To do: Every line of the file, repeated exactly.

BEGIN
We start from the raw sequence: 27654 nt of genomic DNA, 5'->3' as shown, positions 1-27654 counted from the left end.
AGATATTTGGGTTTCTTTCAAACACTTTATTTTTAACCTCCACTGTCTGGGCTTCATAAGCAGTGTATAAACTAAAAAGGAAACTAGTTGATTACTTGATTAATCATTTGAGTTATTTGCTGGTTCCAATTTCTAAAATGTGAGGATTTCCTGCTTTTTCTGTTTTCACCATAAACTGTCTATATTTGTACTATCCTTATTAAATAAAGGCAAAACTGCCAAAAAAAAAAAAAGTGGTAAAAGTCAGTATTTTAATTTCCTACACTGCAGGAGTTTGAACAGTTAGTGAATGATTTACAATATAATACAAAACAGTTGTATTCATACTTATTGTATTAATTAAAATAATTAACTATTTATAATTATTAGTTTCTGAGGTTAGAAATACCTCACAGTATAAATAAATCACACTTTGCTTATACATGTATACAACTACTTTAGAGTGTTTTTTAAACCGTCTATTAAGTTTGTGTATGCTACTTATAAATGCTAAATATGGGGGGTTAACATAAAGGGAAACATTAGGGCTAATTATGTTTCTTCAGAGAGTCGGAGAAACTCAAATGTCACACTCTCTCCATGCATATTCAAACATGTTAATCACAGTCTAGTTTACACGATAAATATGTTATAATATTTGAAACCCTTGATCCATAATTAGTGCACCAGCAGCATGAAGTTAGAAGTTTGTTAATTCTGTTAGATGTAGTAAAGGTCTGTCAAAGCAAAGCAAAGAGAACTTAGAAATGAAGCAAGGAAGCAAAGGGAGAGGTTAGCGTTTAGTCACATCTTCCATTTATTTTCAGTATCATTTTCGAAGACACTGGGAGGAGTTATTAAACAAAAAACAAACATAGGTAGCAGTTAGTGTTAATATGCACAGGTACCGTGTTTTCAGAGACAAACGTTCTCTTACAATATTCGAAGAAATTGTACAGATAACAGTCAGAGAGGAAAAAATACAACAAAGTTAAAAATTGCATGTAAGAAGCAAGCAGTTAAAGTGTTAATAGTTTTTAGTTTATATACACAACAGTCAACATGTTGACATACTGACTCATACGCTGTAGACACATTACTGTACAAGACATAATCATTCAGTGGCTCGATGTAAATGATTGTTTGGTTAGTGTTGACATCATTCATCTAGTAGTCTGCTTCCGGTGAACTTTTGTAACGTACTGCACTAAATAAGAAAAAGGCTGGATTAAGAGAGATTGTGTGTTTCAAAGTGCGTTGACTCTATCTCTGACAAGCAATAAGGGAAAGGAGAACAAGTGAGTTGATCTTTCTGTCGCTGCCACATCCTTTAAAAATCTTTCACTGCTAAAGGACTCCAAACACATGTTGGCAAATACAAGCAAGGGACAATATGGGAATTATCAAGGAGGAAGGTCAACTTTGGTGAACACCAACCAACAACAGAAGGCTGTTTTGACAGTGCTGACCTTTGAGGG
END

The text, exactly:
We start from the raw sequence: 27654 nt of genomic DNA, 5'->3' as shown, positions 1-27654 counted from the left end.
AGATATTTGGGTTTCTTTCAAACACTTTATTTTTAACCTCCACTGTCTGGGCTTCATAAGCAGTGTATAAACTAAAAAGGAAACTAGTTGATTACTTGATTAATCATTTGAGTTATTTGCTGGTTCCAATTTCTAAAATGTGAGGATTTCCTGCTTTTTCTGTTTTCACCATAAACTGTCTATATTTGTACTATCCTTATTAAATAAAGGCAAAACTGCCAAAAAAAAAAAAAGTGGTAAAAGTCAGTATTTTAATTTCCTACACTGCAGGAGTTTGAACAGTTAGTGAATGATTTACAATATAATACAAAACAGTTGTATTCATACTTATTGTATTAATTAAAATAATTAACTATTTATAATTATTAGTTTCTGAGGTTAGAAATACCTCACAGTATAAATAAATCACACTTTGCTTATACATGTATACAACTACTTTAGAGTGTTTTTTAAACCGTCTATTAAGTTTGTGTATGCTACTTATAAATGCTAAATATGGGGGGTTAACATAAAGGGAAACATTAGGGCTAATTATGTTTCTTCAGAGAGTCGGAGAAACTCAAATGTCACACTCTCTCCATGCATATTCAAACATGTTAATCACAGTCTAGTTTACACGATAAATATGTTATAATATTTGAAACCCTTGATCCATAATTAGTGCACCAGCAGCATGAAGTTAGAAGTTTGTTAATTCTGTTAGATGTAGTAAAGGTCTGTCAAAGCAAAGCAAAGAGAACTTAGAAATGAAGCAAGGAAGCAAAGGGAGAGGTTAGCGTTTAGTCACATCTTCCATTTATTTTCAGTATCATTTTCGAAGACACTGGGAGGAGTTATTAAACAAAAAACAAACATAGGTAGCAGTTAGTGTTAATATGCACAGGTACCGTGTTTTCAGAGACAAACGTTCTCTTACAATATTCGAAGAAATTGTACAGATAACAGTCAGAGAGGAAAAAATACAACAAAGTTAAAAATTGCATGTAAGAAGCAAGCAGTTAAAGTGTTAATAGTTTTTAGTTTATATACACAACAGTCAACATGTTGACATACTGACTCATACGCTGTAGACACATTACTGTACAAGACATAATCATTCAGTGGCTCGATGTAAATGATTGTTTGGTTAGTGTTGACATCATTCATCTAGTAGTCTGCTTCCGGTGAACTTTTGTAACGTACTGCACTAAATAAGAAAAAGGCTGGATTAAGAGAGATTGTGTGTTTCAAAGTGCGTTGACTCTATCTCTGACAAGCAATAAGGGAAAGGAGAACAAGTGAGTTGATCTTTCTGTCGCTGCCACATCCTTTAAAAATCTTTCACTGCTAAAGGACTCCAAACACATGTTGGCAAATACAAGCAAGGGACAATATGGGAATTATCAAGGAGGAAGGTCAACTTTGGTGAACACCAACCAACAACAGAAGGCTGTTTTGACAGTGCTGACCTTTGAGGG